It Takes A Pillage

This is a shot of my little ramp patch. (Likers of the blog on Facebook already knew that; just saying). I planted these about four years ago, near the stream, under some trees. They have taken hold quite well, and are beginning to spread. It’s hard to resist pulling them up, but I do, so they will continue to multiply. What I do instead is to cut one leaf off, leaving the rest. Thus do I get to have my ramps and eat them too.

*Edit* It’s worth mentioning that they like to be under deciduous trees, not conifers, and thus be mulched naturally with leaves. Full sun is not advised. They evolved to thrive on forest floors, near water, so do your best to provide them with that sort of environment. The North side of your house, mulched with whatever you rake off your lawn, can work. I tried a few spots and this was the clear winner.

While the rest of the world goes bananas for them, remember that growing your own is the only sure way to protect wild populations from the depredations of both amateur and professional foragers. Ramps spread slowly, and can take years to recover from overeager harvesting. If everyone eats wild ramps, they’ll disappear. Cultivating your own patch(es) is the way to go. They transplant well, especially earlier in the season, so when I do forage them I always set aside a meaningful percentage to stick in the ground. Over time this should wean me off of foraging. Bulbs can also be ordered from here, the only commercial ramp farm that I know of in the country, though the season has passed and you’ll need to wait until February to order.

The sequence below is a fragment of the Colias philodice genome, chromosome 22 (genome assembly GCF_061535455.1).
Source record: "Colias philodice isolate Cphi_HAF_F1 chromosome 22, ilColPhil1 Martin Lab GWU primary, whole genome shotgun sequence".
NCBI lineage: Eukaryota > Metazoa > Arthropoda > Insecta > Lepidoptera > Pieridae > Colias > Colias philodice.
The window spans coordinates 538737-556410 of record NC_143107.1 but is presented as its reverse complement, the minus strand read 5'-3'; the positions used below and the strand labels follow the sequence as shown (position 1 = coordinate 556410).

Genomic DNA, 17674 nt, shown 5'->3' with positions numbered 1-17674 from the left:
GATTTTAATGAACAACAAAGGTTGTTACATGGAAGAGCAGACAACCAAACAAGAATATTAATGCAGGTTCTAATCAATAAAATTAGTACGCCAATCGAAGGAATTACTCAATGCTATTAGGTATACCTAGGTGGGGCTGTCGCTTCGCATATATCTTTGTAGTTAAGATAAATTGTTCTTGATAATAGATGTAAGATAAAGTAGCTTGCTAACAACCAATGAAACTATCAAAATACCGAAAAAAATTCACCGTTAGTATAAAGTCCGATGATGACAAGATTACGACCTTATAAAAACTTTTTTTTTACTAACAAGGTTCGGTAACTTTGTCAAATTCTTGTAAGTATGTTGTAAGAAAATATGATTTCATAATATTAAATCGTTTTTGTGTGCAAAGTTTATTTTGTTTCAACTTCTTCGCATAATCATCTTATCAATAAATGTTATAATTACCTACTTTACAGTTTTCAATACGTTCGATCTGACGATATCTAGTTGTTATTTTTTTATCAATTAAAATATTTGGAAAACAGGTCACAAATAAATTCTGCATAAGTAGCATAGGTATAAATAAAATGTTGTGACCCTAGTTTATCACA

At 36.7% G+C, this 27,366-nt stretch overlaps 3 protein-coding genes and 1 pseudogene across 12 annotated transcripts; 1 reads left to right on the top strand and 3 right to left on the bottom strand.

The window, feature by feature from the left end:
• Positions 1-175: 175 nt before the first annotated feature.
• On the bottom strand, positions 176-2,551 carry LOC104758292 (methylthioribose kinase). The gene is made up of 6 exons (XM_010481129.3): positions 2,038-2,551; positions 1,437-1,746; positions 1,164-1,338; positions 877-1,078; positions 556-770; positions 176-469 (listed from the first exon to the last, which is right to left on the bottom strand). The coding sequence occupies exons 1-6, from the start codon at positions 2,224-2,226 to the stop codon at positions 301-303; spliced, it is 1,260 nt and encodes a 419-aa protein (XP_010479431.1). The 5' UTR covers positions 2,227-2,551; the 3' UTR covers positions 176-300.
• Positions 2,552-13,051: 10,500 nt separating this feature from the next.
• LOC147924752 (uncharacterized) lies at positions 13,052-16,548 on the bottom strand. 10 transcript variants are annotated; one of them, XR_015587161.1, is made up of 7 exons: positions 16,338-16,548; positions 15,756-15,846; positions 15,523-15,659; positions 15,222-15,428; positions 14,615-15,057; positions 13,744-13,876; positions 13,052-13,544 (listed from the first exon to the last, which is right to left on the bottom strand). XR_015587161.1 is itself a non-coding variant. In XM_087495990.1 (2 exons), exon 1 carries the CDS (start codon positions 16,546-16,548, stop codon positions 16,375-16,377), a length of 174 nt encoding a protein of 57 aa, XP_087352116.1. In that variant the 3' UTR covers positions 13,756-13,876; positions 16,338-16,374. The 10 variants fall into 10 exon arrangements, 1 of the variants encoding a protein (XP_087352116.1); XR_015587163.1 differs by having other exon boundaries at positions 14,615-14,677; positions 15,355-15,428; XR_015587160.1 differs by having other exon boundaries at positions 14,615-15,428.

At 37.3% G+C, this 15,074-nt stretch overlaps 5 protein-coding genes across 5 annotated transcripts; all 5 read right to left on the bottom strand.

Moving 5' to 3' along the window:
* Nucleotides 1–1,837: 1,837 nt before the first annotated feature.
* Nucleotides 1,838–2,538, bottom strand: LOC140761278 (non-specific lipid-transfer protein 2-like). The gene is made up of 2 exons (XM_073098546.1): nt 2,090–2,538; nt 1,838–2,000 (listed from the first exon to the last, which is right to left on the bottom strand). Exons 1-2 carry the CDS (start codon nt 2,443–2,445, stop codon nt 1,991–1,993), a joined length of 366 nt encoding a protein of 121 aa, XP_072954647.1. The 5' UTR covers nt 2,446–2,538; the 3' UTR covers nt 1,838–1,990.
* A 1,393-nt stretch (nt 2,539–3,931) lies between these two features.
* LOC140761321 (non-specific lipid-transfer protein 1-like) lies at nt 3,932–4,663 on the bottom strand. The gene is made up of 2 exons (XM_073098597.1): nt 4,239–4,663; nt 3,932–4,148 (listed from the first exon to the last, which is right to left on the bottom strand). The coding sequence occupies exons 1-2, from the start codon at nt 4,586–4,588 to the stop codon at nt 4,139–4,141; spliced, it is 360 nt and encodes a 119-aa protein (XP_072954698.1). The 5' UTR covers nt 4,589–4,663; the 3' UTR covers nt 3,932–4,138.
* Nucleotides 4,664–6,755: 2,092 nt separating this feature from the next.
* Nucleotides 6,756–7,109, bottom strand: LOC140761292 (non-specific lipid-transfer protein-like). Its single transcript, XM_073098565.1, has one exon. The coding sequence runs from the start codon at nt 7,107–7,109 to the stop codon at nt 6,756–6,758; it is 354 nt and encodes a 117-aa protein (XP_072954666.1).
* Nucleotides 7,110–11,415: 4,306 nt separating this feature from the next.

5 comments to It Takes A Pillage

  • I had these in my back yard in New York state, free for the plucking. They were well established and we never ate too many, so we had them all the years we lived in that house.

  • We have a big, wild patch near our WI property that I have been pillaging for years, and the patches grow larger every year. I wasn’t aware that I could transfer some to our own property and therefore have my own personal stash. Thanks for this!

  • Roscoe

    I always see ramps seemingly associated with Appalachia and the Eastern seaboard. How well do they grow elsewhere? Say, the Ozarks in NW Arkansas?

    • Peter

      I’m sure they do, but the season is long over down there. Start looking in early February would be my guess. The ramp farm is in West Virginia.

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I'm a painter who happens to also spend a lot of time growing, making, and writing about food. I'm particularly interested in the intersection of frugal peasant cooking techniques and haute improvisation. And I have a really great personality.

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